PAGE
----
Food Safety Magazine

FSM eDigest | November 1, 2016

Your Food Contamination Crisis Plan: Four Steps to (Relative) Peace of Mind

By James E. Lozier, Esq.

Your Food Contamination Crisis Plan: Four Steps to (Relative) Peace of Mind

Food contamination claims are not only expensive but also potentially devastating to a food provider’s reputation and brand. And while no one expects to be subject to a contamination claim, everyone in the business must be prepared with an appropriate food contamination crisis plan. The cost of not doing so could be the very existence of the company you’ve worked so hard to build.

In addition, such plans are now required under recent amendments to the Food Safety Modernization Act (FSMA). Do you have a plan? And, if so, will it survive scrutiny if the U.S. Food and Drug Administration (FDA) comes knocking?  Consider these four steps to assuring that you are protected:

1. Acknowledge the Risk to Your Business
Many food providers operate under the hope that a food safety crisis simply cannot happen to them. However, there is little question that the U.S. government is focusing heavily on food contamination issues. This is motivated in part by a tremendous increase in the number of food contamination and adulteration claims—generally, one such claim is reported to FDA every day. Added to this is a new “culture” within FDA and Department of Justice: one of aggressive enforcement of the Federal Food, Drug and Cosmetics Act and, along with it, the new requirements of FSMA.

2. Establish a Team
If your company doesn’t currently have a food contamination crisis team, you need to establish one. With a team in place, the company can respond not only with the speed necessitated by a food contamination crisis, but also in a thoughtful manner. Little is worse than scrambling upon realizing the need to institute a recall or a market withdrawal.

Your food contamination crisis team will need to include 1) top company officials with authority to make immediate decisions, 2) legal counsel familiar with food production, recalls and market withdrawals, 3) food experts familiar with your production process, 4) regulatory expert and 5) a crisis-management PR provider.

3. Create a Written Plan
The crisis management team needs to create a written plan, ahead of any actual crisis, outlining the process for handling various contamination or adulteration scenarios. The plan should also clearly reflect the current composition of the team and the contact information for each member.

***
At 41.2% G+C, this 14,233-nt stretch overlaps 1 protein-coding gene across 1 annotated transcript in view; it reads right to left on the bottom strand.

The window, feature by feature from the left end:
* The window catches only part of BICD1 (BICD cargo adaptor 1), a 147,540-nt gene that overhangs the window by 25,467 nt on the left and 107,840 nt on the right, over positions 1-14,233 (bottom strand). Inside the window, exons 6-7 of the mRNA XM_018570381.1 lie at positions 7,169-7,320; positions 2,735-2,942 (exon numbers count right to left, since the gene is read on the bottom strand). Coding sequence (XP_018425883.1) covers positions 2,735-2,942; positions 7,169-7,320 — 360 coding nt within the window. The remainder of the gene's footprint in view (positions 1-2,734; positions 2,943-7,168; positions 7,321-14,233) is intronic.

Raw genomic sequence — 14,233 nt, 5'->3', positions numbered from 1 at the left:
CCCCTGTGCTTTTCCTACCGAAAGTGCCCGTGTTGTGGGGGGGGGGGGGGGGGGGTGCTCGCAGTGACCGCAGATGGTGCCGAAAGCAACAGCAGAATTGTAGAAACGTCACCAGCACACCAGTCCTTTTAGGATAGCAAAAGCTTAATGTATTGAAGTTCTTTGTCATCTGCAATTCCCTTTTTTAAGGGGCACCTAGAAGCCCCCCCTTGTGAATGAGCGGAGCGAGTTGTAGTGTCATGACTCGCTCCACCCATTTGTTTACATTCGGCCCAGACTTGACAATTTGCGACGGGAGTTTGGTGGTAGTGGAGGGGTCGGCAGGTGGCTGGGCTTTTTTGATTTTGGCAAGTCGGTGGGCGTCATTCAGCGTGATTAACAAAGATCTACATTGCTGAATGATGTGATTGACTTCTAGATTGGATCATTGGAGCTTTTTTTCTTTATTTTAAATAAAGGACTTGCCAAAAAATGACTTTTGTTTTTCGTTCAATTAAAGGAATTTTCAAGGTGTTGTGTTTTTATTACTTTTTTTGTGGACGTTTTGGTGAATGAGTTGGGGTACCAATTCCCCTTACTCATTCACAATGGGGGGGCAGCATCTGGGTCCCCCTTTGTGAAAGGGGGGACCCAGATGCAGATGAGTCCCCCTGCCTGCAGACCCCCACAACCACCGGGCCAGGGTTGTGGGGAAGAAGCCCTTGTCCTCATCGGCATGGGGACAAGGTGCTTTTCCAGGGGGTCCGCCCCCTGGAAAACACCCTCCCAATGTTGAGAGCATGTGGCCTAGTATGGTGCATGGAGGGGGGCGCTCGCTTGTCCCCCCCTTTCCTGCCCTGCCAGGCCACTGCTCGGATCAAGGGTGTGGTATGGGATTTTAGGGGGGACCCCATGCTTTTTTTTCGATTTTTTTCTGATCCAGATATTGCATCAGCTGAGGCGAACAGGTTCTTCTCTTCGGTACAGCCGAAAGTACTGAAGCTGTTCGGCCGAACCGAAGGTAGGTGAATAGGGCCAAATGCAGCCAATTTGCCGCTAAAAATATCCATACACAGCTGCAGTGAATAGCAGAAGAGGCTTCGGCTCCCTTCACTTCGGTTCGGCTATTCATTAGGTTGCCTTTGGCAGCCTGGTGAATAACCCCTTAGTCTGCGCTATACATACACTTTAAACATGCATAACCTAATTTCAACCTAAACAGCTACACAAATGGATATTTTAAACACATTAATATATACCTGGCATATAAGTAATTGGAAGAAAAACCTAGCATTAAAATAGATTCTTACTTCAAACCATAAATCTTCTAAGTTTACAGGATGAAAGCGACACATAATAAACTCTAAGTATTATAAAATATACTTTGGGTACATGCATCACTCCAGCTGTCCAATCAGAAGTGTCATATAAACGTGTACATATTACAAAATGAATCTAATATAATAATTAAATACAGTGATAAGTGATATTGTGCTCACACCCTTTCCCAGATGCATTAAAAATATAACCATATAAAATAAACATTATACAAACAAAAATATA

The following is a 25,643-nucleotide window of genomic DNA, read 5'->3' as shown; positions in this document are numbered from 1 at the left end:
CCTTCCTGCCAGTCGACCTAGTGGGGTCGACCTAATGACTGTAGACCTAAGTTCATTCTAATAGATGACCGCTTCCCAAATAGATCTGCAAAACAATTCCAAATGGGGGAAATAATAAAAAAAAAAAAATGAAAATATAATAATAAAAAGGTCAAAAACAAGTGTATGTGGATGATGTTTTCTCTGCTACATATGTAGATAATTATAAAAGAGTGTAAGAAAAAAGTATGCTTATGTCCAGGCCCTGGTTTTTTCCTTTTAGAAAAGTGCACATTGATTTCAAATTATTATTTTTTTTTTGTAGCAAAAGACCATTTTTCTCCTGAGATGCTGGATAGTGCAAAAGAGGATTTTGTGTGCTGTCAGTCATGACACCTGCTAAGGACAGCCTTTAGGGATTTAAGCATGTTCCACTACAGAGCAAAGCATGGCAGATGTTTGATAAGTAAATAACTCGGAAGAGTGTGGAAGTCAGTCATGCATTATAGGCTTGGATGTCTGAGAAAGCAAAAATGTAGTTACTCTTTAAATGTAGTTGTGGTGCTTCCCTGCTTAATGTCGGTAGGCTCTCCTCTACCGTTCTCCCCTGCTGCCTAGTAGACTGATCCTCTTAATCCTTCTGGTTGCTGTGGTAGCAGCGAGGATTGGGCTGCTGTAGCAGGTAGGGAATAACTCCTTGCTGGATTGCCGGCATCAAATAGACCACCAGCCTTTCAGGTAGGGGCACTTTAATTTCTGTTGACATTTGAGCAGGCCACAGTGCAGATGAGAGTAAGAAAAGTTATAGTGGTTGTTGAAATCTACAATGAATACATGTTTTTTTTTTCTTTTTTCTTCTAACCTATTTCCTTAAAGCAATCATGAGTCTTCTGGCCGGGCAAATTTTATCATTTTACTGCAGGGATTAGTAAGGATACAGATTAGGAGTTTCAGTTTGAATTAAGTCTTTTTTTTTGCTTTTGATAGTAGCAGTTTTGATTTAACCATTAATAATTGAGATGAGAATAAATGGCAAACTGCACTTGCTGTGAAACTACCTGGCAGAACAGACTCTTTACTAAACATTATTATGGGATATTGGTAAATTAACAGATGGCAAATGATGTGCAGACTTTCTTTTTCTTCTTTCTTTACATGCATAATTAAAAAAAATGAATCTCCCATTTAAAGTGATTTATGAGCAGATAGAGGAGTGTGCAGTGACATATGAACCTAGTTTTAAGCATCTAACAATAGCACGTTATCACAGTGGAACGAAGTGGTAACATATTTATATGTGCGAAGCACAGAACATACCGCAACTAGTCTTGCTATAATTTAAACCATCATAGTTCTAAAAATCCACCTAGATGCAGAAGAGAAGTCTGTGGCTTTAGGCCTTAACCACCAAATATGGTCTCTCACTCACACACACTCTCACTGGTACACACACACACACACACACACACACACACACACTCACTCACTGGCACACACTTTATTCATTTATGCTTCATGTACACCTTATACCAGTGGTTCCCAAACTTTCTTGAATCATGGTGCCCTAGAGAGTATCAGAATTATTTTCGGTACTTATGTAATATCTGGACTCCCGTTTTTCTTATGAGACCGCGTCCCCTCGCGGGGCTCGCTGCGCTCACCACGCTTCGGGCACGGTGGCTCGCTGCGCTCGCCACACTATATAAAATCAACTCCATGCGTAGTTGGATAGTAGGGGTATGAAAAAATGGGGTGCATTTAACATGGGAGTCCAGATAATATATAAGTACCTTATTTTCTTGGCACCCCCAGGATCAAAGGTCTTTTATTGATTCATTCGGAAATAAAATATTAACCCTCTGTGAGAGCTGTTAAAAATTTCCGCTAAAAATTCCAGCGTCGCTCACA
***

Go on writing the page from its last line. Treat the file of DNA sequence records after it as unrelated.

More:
In order to create a comprehensive and aggressive plan, the team should spend some time considering the following:

•    The possible risk of food contamination/adulteration at different junctures of its process for growing, processing, packaging and/or transportation of its food products

•    The way the company should respond when involved in a worst case scenario

•    The manner in which the company officials will communicate with its employees and other outside third parties

•    The procedures, if any, that can be put in place now before being faced with a contamination/adulteration issue in order to be prepared for that possibility

4. Put your Plan to the Test
Test what you’ve written. Engage in dry runs. Create hypotheticals and brainstorm potential responses. Review the plan, ideally each quarter, but at a minimum each year. The value of a current and well-thought-out plan simply cannot be understated.

In conclusion, despite the challenges it presents for food providers, a certain level of governmental oversight of food production is both necessary and potentially helpful to the industry. Our government is charged with protecting the integrity of our food supply in an effort to limit the incidence of consumer illness and death from contaminated or adulterated foods. And at the same time, by providing clear guidelines for food safety, the government can protect food providers from unreasonable liability claims.

Government oversight is not going away. So the best that food providers can do is to be beyond reproach in preparing for potential contamination or adulteration scenarios. Yes, this takes an investment of time preparing for something that we hope will never happen. But consider this. Most of us don’t expect our homes to burn down. But we nonetheless invest in insurance policies to protect against such a potentially catastrophic event, despite how incredibly unlikely it is.

Simply put, your food business deserves the investment of time that this simple four-step plan requires. And perhaps you’ll reap the additional reward of a better night’s sleep.

James E. Lozier, Esq., is a member in Dickinson Wright’s Lansing, MI office and is leader of the firm’s Food and Agribusiness Practice Group. He can be reached at 517.487.4775 or [email protected].


    

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Categories: Contamination Control: Reduction Methods; Regulatory: FDA, FSMA, Guidelines